Editor’s Note: Today’s post comes from contributing editor Dr. David A. Guba, Jr., of Bard Early College in Baltimore. His new book, Taming Cannabis: Drugs and Empire in Nineteenth Century France, will be released by McGill-Queen’s University Press next month.
The push to legalize cannabis in France, where the drug is widely consumed but prohibited, is gaining momentum.
The grassroots pro-grass activism of NORML France has, in the past decade, been bolstered by growing popular demand and public calls for cannabis legalization by French entrepreneurs, farmers, physicians, economists, politicians, and even police unions. In June 2019, seventy public figures signed and published an open letter in the popular news magazine L’Obs decrying the nation’s “costly,” “ineffective” and “repressive” prohibitionist policies and calling for the “supervised legalization” in France in the name of public health and violence prevention.
Citing this growing movement, the French National Assembly in October 2019 approved the first “therapeutic cannabis” trials in the country since the drug was banned in 1970. This state-regulated medical trial, which will include 3000 patients suffering from muscular, epileptic, and terminal diseases, was to commence in October 2020 but was postponed until January 2021 due to covid-19. The French government also announced plans to reduce cannabis possession penalties from one year imprisonment and/or a €3750 fine to a €200 spot fine.
This June, François-Michel Lambert, deputy in the French National Assembly representing Bouches-du-Rhône, and dozens of cosigned politicians, physicians, activists, and academics, applauded these efforts and renewed the open letter from the previous year in L’Obs, demanding that “after the covid-19 crisis, we must legalize cannabis, quickly!” “At a time when we are looking for billions of euros to deal with the health, economic, social crises caused by Covid-19,” Lambert writes, “legalization could bring in €2-2.8 billion per year and create between 30,000 and 80,000 jobs.”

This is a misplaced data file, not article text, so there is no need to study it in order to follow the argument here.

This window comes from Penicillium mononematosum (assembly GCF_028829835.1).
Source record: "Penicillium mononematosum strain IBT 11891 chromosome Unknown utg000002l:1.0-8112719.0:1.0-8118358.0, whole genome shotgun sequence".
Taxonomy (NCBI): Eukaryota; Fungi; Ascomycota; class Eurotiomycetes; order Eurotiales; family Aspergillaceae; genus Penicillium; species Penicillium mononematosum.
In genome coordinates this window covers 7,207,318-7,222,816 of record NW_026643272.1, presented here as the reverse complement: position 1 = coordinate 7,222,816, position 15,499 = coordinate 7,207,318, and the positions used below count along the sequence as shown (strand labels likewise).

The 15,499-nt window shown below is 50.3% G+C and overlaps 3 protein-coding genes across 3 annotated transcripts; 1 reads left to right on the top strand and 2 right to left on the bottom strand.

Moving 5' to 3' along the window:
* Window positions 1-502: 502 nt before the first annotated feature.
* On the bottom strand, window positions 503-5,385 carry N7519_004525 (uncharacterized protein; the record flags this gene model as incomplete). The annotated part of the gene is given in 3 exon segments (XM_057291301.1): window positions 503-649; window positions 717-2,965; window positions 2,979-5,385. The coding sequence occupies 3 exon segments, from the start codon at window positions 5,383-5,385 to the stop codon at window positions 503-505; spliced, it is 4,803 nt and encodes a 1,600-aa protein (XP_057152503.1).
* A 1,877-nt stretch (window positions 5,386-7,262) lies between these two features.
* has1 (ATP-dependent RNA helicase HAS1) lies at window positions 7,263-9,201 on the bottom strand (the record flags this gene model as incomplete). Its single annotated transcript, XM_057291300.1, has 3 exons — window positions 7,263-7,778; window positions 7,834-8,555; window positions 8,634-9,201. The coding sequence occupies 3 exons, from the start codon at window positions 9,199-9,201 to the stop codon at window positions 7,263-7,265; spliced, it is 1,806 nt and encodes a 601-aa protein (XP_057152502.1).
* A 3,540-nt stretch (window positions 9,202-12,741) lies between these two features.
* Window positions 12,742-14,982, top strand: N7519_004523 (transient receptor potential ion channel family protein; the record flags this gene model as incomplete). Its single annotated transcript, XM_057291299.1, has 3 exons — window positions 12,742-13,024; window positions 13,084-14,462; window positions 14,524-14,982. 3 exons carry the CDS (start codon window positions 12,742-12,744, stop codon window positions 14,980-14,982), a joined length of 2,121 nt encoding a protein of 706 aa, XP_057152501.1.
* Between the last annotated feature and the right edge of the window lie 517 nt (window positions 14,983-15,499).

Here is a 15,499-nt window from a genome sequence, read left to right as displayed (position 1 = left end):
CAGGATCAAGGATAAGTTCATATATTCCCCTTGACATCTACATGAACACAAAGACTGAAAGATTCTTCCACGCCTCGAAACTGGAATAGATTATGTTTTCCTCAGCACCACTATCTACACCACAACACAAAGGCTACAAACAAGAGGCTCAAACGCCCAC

But absent from these mounting calls to legalize cannabis in France is a sincere discussion of the ways in which the nation’s war on drugs has disproportionately targeted ethnic and religious minorities, an honest engagement with the colonial history that produced this injustice, and a comprehensive plan to fix it moving forward.
Though cannabis is cultivated, sold, and consumed in France more often by Whites, many believe, as right wing pundit Eric Zemmour put it in 2010, that “the majority of [drug] traffickers [in France] are Arabs and Blacks.”